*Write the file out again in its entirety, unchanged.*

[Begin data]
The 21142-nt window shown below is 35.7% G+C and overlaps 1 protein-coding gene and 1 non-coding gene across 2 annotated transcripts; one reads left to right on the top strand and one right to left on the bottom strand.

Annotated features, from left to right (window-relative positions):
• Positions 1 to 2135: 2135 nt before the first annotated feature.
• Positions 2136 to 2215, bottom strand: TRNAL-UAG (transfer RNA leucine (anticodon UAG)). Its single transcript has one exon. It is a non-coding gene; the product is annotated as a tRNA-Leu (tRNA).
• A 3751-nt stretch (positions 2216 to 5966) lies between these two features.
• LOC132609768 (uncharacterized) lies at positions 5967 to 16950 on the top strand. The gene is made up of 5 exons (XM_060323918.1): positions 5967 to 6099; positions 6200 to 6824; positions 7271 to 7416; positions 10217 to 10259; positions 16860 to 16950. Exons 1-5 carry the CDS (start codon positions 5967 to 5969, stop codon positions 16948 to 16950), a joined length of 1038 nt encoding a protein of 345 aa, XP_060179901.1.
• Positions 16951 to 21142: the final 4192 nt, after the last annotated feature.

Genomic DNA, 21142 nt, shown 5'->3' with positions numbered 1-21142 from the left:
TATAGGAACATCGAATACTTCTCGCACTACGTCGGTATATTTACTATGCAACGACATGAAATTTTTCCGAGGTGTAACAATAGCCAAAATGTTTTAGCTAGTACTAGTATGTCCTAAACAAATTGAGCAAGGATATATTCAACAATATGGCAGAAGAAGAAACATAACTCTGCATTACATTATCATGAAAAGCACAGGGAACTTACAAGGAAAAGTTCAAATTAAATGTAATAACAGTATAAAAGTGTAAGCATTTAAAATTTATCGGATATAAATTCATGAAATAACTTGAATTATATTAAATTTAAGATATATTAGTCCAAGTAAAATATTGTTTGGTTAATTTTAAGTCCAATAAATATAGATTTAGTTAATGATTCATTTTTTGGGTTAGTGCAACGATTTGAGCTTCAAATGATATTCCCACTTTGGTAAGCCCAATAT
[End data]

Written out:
The 21142-nt window shown below is 35.7% G+C and overlaps 1 protein-coding gene and 1 non-coding gene across 2 annotated transcripts; one reads left to right on the top strand and one right to left on the bottom strand.

Annotated features, from left to right (window-relative positions):
• Positions 1 to 2135: 2135 nt before the first annotated feature.
• Positions 2136 to 2215, bottom strand: TRNAL-UAG (transfer RNA leucine (anticodon UAG)). Its single transcript has one exon. It is a non-coding gene; the product is annotated as a tRNA-Leu (tRNA).
• A 3751-nt stretch (positions 2216 to 5966) lies between these two features.
• LOC132609768 (uncharacterized) lies at positions 5967 to 16950 on the top strand. The gene is made up of 5 exons (XM_060323918.1): positions 5967 to 6099; positions 6200 to 6824; positions 7271 to 7416; positions 10217 to 10259; positions 16860 to 16950. Exons 1-5 carry the CDS (start codon positions 5967 to 5969, stop codon positions 16948 to 16950), a joined length of 1038 nt encoding a protein of 345 aa, XP_060179901.1.
• Positions 16951 to 21142: the final 4192 nt, after the last annotated feature.

Genomic DNA, 21142 nt, shown 5'->3' with positions numbered 1-21142 from the left:
TATAGGAACATCGAATACTTCTCGCACTACGTCGGTATATTTACTATGCAACGACATGAAATTTTTCCGAGGTGTAACAATAGCCAAAATGTTTTAGCTAGTACTAGTATGTCCTAAACAAATTGAGCAAGGATATATTCAACAATATGGCAGAAGAAGAAACATAACTCTGCATTACATTATCATGAAAAGCACAGGGAACTTACAAGGAAAAGTTCAAATTAAATGTAATAACAGTATAAAAGTGTAAGCATTTAAAATTTATCGGATATAAATTCATGAAATAACTTGAATTATATTAAATTTAAGATATATTAGTCCAAGTAAAATATTGTTTGGTTAATTTTAAGTCCAATAAATATAGATTTAGTTAATGATTCATTTTTTGGGTTAGTGCAACGATTTGAGCTTCAAATGATATTCCCACTTTGGTAAGCCCAATAT